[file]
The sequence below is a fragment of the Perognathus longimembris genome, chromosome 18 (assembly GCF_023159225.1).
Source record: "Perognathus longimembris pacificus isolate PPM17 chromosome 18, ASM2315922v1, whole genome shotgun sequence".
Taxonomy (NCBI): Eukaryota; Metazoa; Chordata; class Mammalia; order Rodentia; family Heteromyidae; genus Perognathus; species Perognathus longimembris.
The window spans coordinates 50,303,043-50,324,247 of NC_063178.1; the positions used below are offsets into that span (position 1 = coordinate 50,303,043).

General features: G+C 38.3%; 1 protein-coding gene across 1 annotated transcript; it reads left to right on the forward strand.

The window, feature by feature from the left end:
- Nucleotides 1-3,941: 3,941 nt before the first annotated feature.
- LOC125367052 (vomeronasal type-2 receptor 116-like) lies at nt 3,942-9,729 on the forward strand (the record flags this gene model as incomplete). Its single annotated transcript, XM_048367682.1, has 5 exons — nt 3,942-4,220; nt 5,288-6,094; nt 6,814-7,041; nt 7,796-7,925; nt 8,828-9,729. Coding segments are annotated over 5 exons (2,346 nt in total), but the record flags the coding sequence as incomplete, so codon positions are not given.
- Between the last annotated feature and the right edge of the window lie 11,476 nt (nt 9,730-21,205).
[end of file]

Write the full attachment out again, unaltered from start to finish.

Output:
The sequence below is a fragment of the Perognathus longimembris genome, chromosome 18 (assembly GCF_023159225.1).
Source record: "Perognathus longimembris pacificus isolate PPM17 chromosome 18, ASM2315922v1, whole genome shotgun sequence".
Taxonomy (NCBI): Eukaryota; Metazoa; Chordata; class Mammalia; order Rodentia; family Heteromyidae; genus Perognathus; species Perognathus longimembris.
The window spans coordinates 50,303,043-50,324,247 of NC_063178.1; the positions used below are offsets into that span (position 1 = coordinate 50,303,043).

General features: G+C 38.3%; 1 protein-coding gene across 1 annotated transcript; it reads left to right on the forward strand.

The window, feature by feature from the left end:
- Nucleotides 1-3,941: 3,941 nt before the first annotated feature.
- LOC125367052 (vomeronasal type-2 receptor 116-like) lies at nt 3,942-9,729 on the forward strand (the record flags this gene model as incomplete). Its single annotated transcript, XM_048367682.1, has 5 exons — nt 3,942-4,220; nt 5,288-6,094; nt 6,814-7,041; nt 7,796-7,925; nt 8,828-9,729. Coding segments are annotated over 5 exons (2,346 nt in total), but the record flags the coding sequence as incomplete, so codon positions are not given.
- Between the last annotated feature and the right edge of the window lie 11,476 nt (nt 9,730-21,205).